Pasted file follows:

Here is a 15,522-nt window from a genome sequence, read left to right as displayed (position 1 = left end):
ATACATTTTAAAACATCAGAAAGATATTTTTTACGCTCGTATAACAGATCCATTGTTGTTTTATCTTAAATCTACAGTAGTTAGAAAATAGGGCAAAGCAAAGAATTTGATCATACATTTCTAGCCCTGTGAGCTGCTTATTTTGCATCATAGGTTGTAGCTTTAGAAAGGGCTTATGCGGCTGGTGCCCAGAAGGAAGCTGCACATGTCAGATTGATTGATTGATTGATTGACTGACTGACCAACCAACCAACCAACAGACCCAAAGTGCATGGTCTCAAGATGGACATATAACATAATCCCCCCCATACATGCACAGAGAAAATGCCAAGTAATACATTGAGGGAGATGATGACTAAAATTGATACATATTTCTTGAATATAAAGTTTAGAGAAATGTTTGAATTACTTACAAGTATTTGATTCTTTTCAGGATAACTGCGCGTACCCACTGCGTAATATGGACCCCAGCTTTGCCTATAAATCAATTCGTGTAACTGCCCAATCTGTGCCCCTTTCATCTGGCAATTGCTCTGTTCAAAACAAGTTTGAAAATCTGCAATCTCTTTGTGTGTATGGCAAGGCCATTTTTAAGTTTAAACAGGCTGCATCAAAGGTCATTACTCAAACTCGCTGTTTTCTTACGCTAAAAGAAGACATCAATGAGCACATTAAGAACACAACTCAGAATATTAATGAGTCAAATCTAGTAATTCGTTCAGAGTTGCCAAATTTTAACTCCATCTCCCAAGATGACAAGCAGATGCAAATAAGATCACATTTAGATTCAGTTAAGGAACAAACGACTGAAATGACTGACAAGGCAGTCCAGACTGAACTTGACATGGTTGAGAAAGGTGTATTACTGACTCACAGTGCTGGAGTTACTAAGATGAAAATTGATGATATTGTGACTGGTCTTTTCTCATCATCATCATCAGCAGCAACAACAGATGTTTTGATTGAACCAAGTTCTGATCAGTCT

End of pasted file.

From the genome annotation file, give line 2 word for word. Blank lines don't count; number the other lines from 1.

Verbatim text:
ATACATTTTAAAACATCAGAAAGATATTTTTTACGCTCGTATAACAGATCCATTGTTGTTTTATCTTAAATCTACAGTAGTTAGAAAATAGGGCAAAGCAAAGAATTTGATCATACATTTCTAGCCCTGTGAGCTGCTTATTTTGCATCATAGGTTGTAGCTTTAGAAAGGGCTTATGCGGCTGGTGCCCAGAAGGAAGCTGCACATGTCAGATTGATTGATTGATTGATTGACTGACTGACCAACCAACCAACCAACAGACCCAAAGTGCATGGTCTCAAGATGGACATATAACATAATCCCCCCCATACATGCACAGAGAAAATGCCAAGTAATACATTGAGGGAGATGATGACTAAAATTGATACATATTTCTTGAATATAAAGTTTAGAGAAATGTTTGAATTACTTACAAGTATTTGATTCTTTTCAGGATAACTGCGCGTACCCACTGCGTAATATGGACCCCAGCTTTGCCTATAAATCAATTCGTGTAACTGCCCAATCTGTGCCCCTTTCATCTGGCAATTGCTCTGTTCAAAACAAGTTTGAAAATCTGCAATCTCTTTGTGTGTATGGCAAGGCCATTTTTAAGTTTAAACAGGCTGCATCAAAGGTCATTACTCAAACTCGCTGTTTTCTTACGCTAAAAGAAGACATCAATGAGCACATTAAGAACACAACTCAGAATATTAATGAGTCAAATCTAGTAATTCGTTCAGAGTTGCCAAATTTTAACTCCATCTCCCAAGATGACAAGCAGATGCAAATAAGATCACATTTAGATTCAGTTAAGGAACAAACGACTGAAATGACTGACAAGGCAGTCCAGACTGAACTTGACATGGTTGAGAAAGGTGTATTACTGACTCACAGTGCTGGAGTTACTAAGATGAAAATTGATGATATTGTGACTGGTCTTTTCTCATCATCATCATCAGCAGCAACAACAGATGTTTTGATTGAACCAAGTTCTGATCAGTCT